That is to touch, feel, and use the product in a real world setting. A few examples:

  1. An appliance store where appliances are set up in “live” kitchens and are actually operating, so people can try them out.
  2. A plumbing fixture business with shower heads hooked up, so people can really turn them on and off to see how they like them.
  3. A patio furniture and grill shop that has groupings set up outside with the grills operational, so people can try them.

Not that earth shattering you say? Hold on – there is more. Before I get to that though, how many places have you been to that sell things like appliances where the product is simply lined up against a wall, with most of it not hooked up or plugged in to try? Quite a few, so even here, there is room for big time improvement. Imagine an Apple Store with none of the product plugged in and turned on to try!

Now, there is one more step to this engagement process that is huge and that very few retailers are doing. Take the appliance store that now has the appliances and stoves set up in an actual functional kitchen design, but now add in guest cooking classes or an interior designer giving in-store tutorials on how to design a better kitchen.

How about a business that sells grills having an outdoor cookout where anyone can come and get lunch cooked on a grill, with reps on hand to discuss the various types of grills and how to use them? We have a business in our area that does just that for grills, and it is very successful. To date, they have not yet converted that success story to other product areas.

How about a small apparel retailer inviting people to nominate someone for a makeover on a regular basis and partnering with a hair salon to pull this off and turn it into a monthly event?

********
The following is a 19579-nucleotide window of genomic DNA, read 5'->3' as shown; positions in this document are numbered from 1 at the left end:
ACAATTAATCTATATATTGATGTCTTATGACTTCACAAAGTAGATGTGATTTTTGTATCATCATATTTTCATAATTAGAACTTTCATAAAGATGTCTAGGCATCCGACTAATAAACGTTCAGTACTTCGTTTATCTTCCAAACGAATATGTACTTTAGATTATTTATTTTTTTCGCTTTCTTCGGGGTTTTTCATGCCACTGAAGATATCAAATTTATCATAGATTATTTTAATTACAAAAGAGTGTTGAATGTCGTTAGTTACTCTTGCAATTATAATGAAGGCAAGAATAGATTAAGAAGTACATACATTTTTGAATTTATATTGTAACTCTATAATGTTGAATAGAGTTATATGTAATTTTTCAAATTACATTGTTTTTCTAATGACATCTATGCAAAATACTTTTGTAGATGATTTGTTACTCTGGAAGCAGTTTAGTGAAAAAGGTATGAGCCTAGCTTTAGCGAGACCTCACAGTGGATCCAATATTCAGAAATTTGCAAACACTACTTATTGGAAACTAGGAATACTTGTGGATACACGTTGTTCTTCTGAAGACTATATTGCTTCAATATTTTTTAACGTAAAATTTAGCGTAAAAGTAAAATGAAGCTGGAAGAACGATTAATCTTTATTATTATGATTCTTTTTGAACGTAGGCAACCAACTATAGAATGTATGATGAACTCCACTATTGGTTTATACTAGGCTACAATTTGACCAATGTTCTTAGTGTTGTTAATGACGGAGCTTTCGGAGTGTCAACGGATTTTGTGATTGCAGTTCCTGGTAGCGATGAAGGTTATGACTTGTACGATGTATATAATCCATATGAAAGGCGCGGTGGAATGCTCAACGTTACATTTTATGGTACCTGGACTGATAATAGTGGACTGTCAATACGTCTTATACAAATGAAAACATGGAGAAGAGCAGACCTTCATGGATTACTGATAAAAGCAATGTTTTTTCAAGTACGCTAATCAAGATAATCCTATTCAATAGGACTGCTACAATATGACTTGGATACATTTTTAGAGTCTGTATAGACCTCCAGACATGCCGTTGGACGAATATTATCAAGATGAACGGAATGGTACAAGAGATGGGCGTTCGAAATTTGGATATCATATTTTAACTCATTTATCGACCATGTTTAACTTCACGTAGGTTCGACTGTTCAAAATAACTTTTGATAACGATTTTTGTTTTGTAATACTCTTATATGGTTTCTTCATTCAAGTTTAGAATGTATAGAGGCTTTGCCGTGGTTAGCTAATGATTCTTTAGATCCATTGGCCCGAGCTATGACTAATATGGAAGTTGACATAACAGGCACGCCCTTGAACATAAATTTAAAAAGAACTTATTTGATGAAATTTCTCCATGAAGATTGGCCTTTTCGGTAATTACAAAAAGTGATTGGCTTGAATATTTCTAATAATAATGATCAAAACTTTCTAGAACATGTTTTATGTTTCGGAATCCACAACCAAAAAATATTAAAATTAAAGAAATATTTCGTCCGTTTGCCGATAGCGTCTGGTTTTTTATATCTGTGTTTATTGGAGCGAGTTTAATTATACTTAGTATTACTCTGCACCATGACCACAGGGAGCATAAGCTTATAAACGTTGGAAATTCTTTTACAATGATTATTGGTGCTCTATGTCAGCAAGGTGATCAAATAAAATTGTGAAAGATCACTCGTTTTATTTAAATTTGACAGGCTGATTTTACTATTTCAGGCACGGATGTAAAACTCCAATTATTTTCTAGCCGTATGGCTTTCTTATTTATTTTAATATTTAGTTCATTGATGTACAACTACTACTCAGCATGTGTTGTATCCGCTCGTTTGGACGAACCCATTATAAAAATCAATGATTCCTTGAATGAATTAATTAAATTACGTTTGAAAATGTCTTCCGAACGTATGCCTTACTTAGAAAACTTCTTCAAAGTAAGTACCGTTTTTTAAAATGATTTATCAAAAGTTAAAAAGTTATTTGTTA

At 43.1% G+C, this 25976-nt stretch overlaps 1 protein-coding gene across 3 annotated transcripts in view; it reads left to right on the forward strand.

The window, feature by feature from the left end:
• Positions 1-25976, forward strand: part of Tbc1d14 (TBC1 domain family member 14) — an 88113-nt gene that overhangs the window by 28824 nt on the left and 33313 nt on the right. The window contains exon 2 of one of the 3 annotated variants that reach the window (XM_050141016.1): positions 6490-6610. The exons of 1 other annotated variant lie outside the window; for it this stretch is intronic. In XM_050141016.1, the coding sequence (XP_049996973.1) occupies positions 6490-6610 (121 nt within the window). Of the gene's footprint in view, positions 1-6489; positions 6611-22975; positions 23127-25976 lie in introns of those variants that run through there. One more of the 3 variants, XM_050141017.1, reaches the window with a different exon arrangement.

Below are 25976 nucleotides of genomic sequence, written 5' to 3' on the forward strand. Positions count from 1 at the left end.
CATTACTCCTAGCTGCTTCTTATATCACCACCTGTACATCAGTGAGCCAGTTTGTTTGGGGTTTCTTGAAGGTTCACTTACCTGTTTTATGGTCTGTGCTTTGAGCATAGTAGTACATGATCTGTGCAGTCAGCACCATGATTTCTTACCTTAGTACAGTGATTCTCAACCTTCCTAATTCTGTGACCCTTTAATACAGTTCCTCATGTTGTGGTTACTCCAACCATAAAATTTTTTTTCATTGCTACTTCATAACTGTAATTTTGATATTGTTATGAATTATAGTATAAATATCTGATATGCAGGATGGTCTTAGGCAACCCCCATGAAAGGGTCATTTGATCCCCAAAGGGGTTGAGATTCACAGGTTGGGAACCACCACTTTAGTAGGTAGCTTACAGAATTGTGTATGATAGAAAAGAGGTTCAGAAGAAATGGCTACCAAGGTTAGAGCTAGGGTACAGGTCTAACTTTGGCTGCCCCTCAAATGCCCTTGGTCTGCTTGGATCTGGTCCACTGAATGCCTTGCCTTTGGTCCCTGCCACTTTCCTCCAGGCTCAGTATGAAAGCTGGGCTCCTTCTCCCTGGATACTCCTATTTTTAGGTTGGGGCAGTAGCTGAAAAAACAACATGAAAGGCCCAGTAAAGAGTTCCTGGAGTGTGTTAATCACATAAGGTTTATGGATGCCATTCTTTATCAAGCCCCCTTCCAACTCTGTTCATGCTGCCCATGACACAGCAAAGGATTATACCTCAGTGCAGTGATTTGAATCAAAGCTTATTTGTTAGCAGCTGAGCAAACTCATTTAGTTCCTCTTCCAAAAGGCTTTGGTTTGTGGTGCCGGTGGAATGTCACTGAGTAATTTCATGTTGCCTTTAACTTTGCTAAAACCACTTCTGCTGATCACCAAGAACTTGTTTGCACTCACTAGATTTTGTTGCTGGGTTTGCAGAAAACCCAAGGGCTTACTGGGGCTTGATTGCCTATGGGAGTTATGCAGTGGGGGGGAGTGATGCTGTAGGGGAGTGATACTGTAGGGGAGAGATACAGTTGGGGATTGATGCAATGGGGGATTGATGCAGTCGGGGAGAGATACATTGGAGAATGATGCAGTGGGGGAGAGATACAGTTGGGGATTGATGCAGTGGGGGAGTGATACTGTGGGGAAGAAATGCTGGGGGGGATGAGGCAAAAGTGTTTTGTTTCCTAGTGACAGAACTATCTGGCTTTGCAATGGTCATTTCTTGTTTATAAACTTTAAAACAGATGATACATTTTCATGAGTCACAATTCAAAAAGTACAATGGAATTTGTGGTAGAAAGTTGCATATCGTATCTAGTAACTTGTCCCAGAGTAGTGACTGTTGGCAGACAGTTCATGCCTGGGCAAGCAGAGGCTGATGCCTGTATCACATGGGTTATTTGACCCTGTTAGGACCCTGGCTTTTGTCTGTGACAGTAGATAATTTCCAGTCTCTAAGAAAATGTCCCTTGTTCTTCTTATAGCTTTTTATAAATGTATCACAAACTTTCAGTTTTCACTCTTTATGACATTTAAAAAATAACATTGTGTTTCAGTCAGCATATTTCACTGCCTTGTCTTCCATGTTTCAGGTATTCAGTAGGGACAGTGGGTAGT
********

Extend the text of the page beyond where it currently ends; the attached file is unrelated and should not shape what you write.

Tell me you can do any of these things online. You cannot, and yet here we are, practicing retail strategy like it is 1950. Just put products on a shelf and they will sell themselves. That is just not going to happen anymore for most of you in retail.

Beyond retail, similar points could be made. The bottom line is this: Think about what online sellers are unable to physically do or offer and start experimenting. Make it fun and interesting, and make your business a destination. We are social animals and you must give people a reason to come to your physical location. If you are just a physical alternative to buying product online, you are losing the battle. It takes much more effort and commitment from potential customers to show up at your place, rather than just make a few clicks and be done. Give me a reason, teach me new things, allow me to have fun, and now I want to be there. You are bringing an added value to the shopping experience, and most people will reward you with purchases for keeping them actively engaged.

Get going on making engagement happen. I dare you.

This post’s song is I Dare You by The xx and about engagement on a personal level: